Modernizing a movement takes a good hand at social media, a working camera, and a bit of luck.
Keegan Stephan began in 2011 with Occupy Wall Street in New York City, where protesters took Zuccotti Park on September 17, 2011 for their own and held off police and impending weather to make a statement on the current affairs plaguing the millennial generation in the US.
Stephan has become better known on social media, recently being seen as a source of information on current actions and recording police brutality to post on his Twitter account from the time when he was an organizer. When the Black Lives Matter movement started to take form, Stephan took a step back from his organizer role and instead became the support for the movement. RATSmagazine asked him questions about how he became involved in the movement and his ideas on social media’s effects on activism.
RATSmagazine: So how did you start contributing to the Black Lives Matter Movement? Did you have previous ties with the Black Lives Matter organizers before this all started or did you just begin the twitter account and start posting?
Keegan Stephan: I’ve had my Twitter account since Occupy Wall Street, which I was pretty involved in, I was an organizer and since then I’ve been working with some media collectives, so I had ties with those. And when the Black Lives Matter movement started it was obviously a black/ brown movement so I didn’t have a role, but I went to the demonstrations and started taking photos and posting them on Twitter for the first time, so I got a lot of my connections that way.
RM: You have also been very involved in the collective #ShutItDown, with posting photos and relaying information to the public from them, how did you get involved with them?
KS: They started organizing around the time that the cops had killed Eric Garner, and I just started going to their regular events in Grand Central Station every Monday so it was easy to go every week, and we knew who each other were (I wasn’t one of the organizers). Then some things happened and I was able to help them out, with brutal arrests and such, and I had also worked with the National Lawyers Guild so I was able to help them out on that front and I’ve been talking to them so I’ve been able to help out with the organizing as well.
RM: Since you have started helping out in the movement was there a fear of being arrested like there is now? I understand that since the Baltimore Uprising police officers have now increased in their tactics.
KS: Yeah, I think there has always been a fear of being arrested, even at small actions that are entirely legal like the ones in Grand Central, we’ve never relaxed because you don’t know what the police are going to do even though they shouldn’t be doing anything. The difference between from when Mike Brown was killed in Ferguson to when Eric Garner was killed, was that at some point the police stopped letting us out into the streets after Eric was killed, they started shutting us down on the sidewalk and arresting us immediately.
RM: If we go back to the earlier days, when you joined this movement, was there a moment when you realized and decided to risk arrest and wanted to help out even if it meant facing police?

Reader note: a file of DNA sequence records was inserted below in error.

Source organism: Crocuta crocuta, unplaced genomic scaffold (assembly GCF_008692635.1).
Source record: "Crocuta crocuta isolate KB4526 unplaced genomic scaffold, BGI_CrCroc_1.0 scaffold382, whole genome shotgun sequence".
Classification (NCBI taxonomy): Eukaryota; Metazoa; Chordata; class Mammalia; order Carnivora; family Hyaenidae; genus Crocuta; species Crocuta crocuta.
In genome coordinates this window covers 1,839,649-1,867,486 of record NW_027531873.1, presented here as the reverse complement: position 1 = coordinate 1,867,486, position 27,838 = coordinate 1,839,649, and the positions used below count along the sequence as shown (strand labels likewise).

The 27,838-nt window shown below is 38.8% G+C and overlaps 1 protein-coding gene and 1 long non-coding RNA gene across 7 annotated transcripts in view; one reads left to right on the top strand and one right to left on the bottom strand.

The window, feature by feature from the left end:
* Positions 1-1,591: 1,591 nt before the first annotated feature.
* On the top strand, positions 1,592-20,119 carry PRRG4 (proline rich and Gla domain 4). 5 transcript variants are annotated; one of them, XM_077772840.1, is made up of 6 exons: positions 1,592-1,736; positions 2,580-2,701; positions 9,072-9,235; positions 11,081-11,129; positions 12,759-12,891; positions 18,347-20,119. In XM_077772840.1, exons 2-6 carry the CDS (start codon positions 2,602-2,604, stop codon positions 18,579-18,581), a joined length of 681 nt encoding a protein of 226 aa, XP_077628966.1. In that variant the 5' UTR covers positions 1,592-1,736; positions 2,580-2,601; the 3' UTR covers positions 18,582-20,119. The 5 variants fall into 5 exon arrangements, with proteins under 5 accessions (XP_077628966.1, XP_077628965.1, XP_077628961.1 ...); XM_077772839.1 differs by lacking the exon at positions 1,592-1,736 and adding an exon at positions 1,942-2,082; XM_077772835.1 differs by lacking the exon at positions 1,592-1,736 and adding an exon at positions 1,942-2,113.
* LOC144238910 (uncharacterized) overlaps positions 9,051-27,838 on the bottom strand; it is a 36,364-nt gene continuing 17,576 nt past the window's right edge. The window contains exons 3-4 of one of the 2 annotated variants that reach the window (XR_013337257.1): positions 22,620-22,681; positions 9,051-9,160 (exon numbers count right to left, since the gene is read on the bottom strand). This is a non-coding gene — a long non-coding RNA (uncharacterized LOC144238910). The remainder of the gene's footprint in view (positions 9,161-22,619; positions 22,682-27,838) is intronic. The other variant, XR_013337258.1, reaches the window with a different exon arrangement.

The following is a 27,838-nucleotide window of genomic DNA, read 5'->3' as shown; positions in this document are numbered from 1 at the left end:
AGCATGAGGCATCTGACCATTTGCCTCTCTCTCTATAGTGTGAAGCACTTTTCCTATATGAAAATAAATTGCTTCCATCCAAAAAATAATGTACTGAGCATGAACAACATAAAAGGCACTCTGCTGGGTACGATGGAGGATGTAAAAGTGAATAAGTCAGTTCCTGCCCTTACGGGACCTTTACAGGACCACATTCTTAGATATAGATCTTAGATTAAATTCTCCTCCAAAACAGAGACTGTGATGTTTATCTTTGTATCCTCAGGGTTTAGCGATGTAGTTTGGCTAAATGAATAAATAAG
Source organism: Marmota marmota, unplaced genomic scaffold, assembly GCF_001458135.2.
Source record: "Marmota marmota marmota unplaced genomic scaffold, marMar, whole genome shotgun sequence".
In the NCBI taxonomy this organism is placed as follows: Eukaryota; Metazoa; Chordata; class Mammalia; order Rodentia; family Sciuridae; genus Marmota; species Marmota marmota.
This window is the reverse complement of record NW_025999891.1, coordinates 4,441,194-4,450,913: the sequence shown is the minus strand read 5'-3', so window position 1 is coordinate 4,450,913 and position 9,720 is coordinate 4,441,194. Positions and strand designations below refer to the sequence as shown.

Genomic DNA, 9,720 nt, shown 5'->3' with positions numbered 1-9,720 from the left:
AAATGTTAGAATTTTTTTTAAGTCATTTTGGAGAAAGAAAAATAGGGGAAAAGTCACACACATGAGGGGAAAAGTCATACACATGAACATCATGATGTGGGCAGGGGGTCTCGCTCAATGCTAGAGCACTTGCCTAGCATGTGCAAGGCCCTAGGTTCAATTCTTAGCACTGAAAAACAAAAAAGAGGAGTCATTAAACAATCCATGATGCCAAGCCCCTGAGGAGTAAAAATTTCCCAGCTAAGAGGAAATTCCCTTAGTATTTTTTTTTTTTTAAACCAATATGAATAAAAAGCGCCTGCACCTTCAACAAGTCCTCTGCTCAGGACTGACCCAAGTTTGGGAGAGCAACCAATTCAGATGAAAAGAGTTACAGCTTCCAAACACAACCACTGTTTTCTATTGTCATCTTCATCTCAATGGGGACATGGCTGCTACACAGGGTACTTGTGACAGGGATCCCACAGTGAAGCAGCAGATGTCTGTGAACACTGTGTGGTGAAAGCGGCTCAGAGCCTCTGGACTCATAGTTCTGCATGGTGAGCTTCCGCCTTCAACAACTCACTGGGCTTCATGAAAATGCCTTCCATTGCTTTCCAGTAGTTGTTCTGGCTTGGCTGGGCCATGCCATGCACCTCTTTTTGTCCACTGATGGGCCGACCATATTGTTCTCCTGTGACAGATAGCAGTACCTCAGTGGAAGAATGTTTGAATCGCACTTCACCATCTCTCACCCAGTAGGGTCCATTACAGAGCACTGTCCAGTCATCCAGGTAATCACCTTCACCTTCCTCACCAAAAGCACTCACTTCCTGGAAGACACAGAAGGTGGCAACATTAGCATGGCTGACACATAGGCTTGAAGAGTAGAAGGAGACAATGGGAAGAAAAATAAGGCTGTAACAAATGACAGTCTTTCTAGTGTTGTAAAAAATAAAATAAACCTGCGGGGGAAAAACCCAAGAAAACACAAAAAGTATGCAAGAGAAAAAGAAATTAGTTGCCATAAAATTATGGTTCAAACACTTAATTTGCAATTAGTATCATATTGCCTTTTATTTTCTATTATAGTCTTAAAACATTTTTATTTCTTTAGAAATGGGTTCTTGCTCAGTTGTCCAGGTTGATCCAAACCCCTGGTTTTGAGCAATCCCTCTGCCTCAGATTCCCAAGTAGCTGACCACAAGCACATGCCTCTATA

KS: In terms of getting involved, when Mike Brown was killed and everything started to erupt in Ferguson, I think everyone could feel how important that moment was. I knew there was going to be demonstrations in New York City, organized by people I haven’t worked with before and new black and brown leadership, so I had just planned to go out into the street and support them. And I saw how social media became really important, Twitter especially, for the Black Lives Matter movement than the Occupy Wall Street movement.
The people documenting from all over the country of the protests and how large they were and the police brutality they were facing, and the chaos in Ferguson as a result of that brutality, knew how important it was to document that. So when I stepped out to the first demonstration in New York I was there knowing I wasn’t a part of the leadership and probably most helpful thing I could do was to document what was going on and spread the news of those demonstrations on my social media accounts.
RM: Yes I understand what you mean, do you have any advice for people who want to join and help these movements?
KS: I definitely think that getting out into the streets is and supporting the Black Lives Matter movement with your body, especially if you are a white person who is less likely to be assaulted by police and get longer jail time, would be more helpful.
RM: Speaking of spreading information, there have also be criticism of ‘Arm-Chair activism’ of people who spread the word online but do not go into the streets, do you have any ideas on that?
KS: I don’t discourage anyone from “Arm-Chair Activism” because not everybody can go out into the streets to help out. I do think the social media is a secondary way to spread the message that the Black Lives Matter movement is saying, because you can’t speak to everyone directly. When were out on the street we do talk to a lot of people directly, were taking photos and videos and spreading the in person about what we are doing, and it important to help move that message wherever you are and show that it is worth it to take the streets is just as helpful as being out there in the streets with us.